Xander and later Andrew. Though the writing is uniformly witty enough that all characters get their day in the Plucky Comic Relief sun.
This is true with allJoss Whedon shows, but there is still one or two characters in each series who do virtually nothing but be funny, in addition to fulfilling their role in the cast. In chronological order: Lorne on Angel, Wash on Firefly, and Topher on Dollhouse.
Kaylee Did Zoe seem a little, er, funny to you at breakfast?
Wash C'mon Kaylee. We all know I'm the funny one.
Deconstructed Trope with Lorne: the toll that being the Comic Relief takes on him by the fifth season is seriously rough.
Harmony, however, remains her airheaded, self-absorbed self throughout.
CSI: Greg Sanders, the DNA specialist, was originally an excellent example of this trope. Later in the series he has several serious character arcs. He also becomes one of the most experienced CSIs on the team. His role has been taken over by Hodges and the supporting Lab Rats.
Doctor Who: Earned a Lampshade Hanging in the episode The Unicorn And The Wasp, when the Doctor calls Donna "The plucky young woman who helps me out":
The Flying Nun: Sister Sisto. In the pilot it was explained that she is studying English sayings in preparation for her eventually teaching in the United States. From that point on her running joke was to say something like "We need to get on the circle!" to immediately be corrected by one of the others "Uh, that's 'ball', Sister."
LOST: Hurley's role began this way, but has become less so as the character has become more important.
Mash: Klinger so seldom got into the dramatic plots of the episodes that his Sarcasm Failure was more effective than Hawkeye's ("Mail Call Three", "Period of Adjustment", "Death Takes a Holiday").
Monk: Randy Disher. His quirky antics and wild theories really give a nice dose of humor in the show. Still he is semi-competent and is always in the right place when he's needed.
Mr Lucky: Andamo plays this role. Even when being held hostage by a murderer with an itchy trigger finger, he keeps trying to make light of the situation.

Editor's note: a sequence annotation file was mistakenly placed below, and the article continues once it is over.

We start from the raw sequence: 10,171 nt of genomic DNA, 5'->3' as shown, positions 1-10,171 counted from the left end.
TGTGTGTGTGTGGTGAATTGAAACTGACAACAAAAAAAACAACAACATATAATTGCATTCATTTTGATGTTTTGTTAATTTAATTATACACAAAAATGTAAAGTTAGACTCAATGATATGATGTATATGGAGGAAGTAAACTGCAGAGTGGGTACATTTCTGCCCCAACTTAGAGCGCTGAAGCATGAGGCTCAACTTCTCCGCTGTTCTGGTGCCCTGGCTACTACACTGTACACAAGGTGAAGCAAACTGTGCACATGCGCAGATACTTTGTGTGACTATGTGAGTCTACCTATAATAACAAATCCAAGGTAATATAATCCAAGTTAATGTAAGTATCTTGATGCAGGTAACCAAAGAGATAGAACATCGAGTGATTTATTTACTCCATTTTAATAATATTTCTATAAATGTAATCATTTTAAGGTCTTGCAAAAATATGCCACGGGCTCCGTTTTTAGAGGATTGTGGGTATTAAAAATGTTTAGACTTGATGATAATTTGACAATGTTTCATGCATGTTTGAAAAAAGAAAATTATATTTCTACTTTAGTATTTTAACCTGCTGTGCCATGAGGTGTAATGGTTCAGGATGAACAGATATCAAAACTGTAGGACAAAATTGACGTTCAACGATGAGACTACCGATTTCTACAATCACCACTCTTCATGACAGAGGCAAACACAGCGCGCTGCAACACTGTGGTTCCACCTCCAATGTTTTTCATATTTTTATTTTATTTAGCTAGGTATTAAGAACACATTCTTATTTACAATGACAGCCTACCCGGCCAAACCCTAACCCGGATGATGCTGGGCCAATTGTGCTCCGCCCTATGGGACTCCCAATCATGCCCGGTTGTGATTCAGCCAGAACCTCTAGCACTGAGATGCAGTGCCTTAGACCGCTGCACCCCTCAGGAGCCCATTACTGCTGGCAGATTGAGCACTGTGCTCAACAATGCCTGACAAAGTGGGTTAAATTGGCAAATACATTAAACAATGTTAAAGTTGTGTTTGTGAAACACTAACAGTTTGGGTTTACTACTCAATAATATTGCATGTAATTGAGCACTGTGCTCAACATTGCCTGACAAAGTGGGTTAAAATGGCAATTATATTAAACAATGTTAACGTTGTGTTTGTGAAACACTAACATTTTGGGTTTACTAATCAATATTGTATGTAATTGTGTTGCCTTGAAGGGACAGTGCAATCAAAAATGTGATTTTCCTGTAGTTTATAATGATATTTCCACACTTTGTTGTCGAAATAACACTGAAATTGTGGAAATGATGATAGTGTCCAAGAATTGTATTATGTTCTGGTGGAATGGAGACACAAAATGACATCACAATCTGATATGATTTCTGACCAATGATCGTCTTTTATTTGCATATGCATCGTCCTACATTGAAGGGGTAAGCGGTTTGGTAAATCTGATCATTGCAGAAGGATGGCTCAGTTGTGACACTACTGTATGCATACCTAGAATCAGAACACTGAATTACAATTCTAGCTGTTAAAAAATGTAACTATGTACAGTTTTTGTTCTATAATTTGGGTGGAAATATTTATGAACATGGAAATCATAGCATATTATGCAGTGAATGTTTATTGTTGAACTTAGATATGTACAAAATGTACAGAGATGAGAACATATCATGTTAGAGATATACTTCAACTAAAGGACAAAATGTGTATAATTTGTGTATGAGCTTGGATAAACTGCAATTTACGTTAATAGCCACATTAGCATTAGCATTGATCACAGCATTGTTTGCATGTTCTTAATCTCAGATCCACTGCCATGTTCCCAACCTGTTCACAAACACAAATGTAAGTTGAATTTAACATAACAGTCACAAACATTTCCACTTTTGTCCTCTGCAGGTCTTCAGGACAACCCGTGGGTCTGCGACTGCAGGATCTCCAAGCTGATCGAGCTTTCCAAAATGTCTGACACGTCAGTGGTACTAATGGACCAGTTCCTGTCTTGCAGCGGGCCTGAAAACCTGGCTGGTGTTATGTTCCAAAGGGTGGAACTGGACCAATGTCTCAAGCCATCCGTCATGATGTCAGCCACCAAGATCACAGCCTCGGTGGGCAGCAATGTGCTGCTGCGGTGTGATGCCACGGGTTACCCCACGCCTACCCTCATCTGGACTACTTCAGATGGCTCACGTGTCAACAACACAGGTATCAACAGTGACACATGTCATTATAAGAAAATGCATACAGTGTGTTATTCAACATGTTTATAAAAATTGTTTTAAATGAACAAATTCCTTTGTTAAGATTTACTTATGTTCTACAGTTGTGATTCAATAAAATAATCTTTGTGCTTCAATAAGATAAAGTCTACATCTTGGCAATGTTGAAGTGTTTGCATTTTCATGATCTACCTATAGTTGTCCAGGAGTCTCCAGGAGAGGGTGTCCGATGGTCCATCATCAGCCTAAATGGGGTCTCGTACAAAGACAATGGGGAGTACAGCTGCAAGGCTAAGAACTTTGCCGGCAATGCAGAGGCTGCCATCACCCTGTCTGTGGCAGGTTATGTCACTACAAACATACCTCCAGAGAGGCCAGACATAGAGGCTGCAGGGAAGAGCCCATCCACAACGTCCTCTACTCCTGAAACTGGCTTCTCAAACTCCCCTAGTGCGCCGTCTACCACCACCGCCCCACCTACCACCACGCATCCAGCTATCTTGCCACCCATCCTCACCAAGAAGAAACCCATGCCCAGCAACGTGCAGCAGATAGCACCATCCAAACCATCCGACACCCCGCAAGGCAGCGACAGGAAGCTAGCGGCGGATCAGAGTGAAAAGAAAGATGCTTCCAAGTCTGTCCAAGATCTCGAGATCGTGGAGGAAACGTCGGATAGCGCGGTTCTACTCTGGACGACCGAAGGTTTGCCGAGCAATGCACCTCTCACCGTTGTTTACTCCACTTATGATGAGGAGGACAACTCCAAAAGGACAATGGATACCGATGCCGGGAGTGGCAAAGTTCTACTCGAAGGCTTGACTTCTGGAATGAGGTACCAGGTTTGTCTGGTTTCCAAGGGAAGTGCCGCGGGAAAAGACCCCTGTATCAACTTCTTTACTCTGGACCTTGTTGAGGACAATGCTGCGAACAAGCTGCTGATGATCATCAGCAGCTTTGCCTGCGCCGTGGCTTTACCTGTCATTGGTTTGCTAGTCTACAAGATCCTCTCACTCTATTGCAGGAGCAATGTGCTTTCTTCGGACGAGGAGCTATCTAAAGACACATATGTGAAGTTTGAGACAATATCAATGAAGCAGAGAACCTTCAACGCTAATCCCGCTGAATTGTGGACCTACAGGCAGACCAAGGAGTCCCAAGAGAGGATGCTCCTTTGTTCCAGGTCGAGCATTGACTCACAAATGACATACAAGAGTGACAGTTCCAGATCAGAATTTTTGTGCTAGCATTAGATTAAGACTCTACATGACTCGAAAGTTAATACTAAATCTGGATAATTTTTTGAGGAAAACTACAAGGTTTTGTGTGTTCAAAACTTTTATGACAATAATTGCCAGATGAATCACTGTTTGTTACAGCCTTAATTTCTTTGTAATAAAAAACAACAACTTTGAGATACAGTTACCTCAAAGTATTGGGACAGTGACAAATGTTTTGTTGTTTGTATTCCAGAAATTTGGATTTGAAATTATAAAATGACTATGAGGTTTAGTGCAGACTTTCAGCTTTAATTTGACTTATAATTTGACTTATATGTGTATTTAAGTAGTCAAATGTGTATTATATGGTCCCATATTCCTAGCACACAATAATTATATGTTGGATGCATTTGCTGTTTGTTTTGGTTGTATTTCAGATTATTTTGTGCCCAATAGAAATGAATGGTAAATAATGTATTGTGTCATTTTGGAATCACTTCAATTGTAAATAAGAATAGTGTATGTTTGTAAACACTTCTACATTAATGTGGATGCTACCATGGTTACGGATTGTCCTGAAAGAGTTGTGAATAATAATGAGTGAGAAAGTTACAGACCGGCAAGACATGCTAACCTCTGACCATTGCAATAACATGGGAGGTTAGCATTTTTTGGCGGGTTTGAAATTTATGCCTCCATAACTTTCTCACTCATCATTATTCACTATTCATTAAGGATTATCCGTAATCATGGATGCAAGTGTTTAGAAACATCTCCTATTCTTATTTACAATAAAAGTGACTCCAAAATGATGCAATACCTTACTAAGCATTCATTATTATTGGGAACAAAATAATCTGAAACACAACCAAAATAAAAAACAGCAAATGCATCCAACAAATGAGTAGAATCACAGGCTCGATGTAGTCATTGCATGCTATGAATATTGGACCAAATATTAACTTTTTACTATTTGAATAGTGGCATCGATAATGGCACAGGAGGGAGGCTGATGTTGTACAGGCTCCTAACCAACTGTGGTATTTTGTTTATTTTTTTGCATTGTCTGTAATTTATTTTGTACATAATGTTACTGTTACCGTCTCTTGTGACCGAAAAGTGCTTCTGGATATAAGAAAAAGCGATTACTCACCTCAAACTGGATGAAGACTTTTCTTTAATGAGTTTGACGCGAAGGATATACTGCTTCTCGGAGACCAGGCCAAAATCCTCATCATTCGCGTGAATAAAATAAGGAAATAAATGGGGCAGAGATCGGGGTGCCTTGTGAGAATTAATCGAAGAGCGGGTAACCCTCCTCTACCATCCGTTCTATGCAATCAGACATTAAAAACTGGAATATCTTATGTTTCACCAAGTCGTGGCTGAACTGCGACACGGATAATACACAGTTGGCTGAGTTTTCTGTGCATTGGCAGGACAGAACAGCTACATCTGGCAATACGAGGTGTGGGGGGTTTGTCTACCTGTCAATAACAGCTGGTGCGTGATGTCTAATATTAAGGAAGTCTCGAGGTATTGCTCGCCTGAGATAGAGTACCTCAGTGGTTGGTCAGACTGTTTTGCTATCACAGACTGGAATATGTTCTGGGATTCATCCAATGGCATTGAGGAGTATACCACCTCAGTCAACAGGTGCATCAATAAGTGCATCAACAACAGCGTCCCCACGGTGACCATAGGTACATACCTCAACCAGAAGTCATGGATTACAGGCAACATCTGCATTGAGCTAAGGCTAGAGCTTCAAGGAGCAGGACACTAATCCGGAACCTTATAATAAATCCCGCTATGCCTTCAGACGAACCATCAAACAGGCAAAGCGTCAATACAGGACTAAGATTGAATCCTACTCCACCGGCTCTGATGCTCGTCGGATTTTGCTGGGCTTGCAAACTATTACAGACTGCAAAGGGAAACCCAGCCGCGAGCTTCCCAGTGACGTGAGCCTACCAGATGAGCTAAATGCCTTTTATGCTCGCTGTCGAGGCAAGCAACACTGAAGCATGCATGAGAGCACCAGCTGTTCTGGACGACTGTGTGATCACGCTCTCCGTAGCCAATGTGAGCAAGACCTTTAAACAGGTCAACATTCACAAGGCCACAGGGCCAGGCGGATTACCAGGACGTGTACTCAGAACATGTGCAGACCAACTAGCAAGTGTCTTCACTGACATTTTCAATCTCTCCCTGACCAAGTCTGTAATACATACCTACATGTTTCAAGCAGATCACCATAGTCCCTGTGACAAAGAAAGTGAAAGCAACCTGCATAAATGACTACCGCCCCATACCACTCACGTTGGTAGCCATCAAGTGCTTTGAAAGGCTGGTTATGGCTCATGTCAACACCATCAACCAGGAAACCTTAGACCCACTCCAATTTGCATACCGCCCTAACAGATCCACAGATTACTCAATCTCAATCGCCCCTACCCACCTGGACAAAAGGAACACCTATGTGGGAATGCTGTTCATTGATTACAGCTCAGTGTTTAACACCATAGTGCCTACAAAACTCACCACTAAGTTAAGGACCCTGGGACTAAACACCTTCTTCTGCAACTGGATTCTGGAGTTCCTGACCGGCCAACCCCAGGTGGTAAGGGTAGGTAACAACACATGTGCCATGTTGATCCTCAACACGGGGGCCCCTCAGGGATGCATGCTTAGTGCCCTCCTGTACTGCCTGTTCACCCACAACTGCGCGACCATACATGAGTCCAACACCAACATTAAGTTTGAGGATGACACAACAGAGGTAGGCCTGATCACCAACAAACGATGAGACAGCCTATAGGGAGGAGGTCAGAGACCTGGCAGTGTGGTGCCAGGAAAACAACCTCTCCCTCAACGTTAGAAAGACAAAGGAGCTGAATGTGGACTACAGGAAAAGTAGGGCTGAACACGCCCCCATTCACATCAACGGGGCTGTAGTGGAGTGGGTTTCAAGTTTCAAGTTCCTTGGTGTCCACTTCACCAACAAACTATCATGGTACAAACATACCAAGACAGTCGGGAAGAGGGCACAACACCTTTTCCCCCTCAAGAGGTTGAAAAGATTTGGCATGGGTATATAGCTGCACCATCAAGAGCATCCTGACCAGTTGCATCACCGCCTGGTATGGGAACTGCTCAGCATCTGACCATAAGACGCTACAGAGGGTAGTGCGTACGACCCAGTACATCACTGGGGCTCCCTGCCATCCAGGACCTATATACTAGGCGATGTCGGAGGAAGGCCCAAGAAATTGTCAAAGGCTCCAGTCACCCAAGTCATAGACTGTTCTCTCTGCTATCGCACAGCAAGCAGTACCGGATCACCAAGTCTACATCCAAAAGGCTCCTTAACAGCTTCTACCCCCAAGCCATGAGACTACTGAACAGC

The O.C.: Taylor Townsend. As the series Wacky Girl she was a welcome relief from the sometimes overpowering angst of the penultimate season. Usually her wackiness was paired with Seth and Summer's in the aforementioned season to provide comic drama, if such a thing exists.
Shawn Spencer has the distinction of being the main character AND the Plucky Comic Relief. Deconstructed Trope in "An Evening with Mr. Yang," when it's revealed that Shawn needs the Plucky Comic Relief in order to distance himself from the things he has to deal with. When Shawn's mother is kidnapped by the serial killer and Shawn suffers a Heroic BSOD, Gus steps forward to take over the Plucky Comic Relief, much to the confusion of everyone around them.
Woody The Coroner, a Cloudcuckoolander who is there to say and do funny, and sometimes wildly inappropriate, things. In the seventh season premiere ("Santabarbaratown 2"), Woody's the one who provides most of the comic relief because Shawn 's father has just been shot and the situation is too serious for him to make jokes.
Punky Brewster: Allen Anderson was the show's comic relief, although his failure to learn CPR in "Cherie Lifesaver" left him sobered because it nearly took Cherie's life (she was trapped in a disused refrigerator and was found unconscious. Punky and Margaux used CPR learned at school to save her.)
Revolution: Aaron Pittman. He says some pretty funny things, like in "The Children's Crusade", when he compares the group of kids they find to Children of the Corn, and annoying little Ewoks from Star Wars.
Joxer: Now listen, I'm fierce, and I have a lust for blood. As a matter of fact, if a couple of days go by and I haven't shed some blood, I get very depressed. Blood and me go together like a horse and chariot! I once bathed in a tub of blood! My nickname is Bloody Joxer!
Xena: If you like blood so much? Keep talking.
The X-Files: The Lone Gunmen. This did not save them from a random and contrived death in the last season, in an otherwise comedic episode.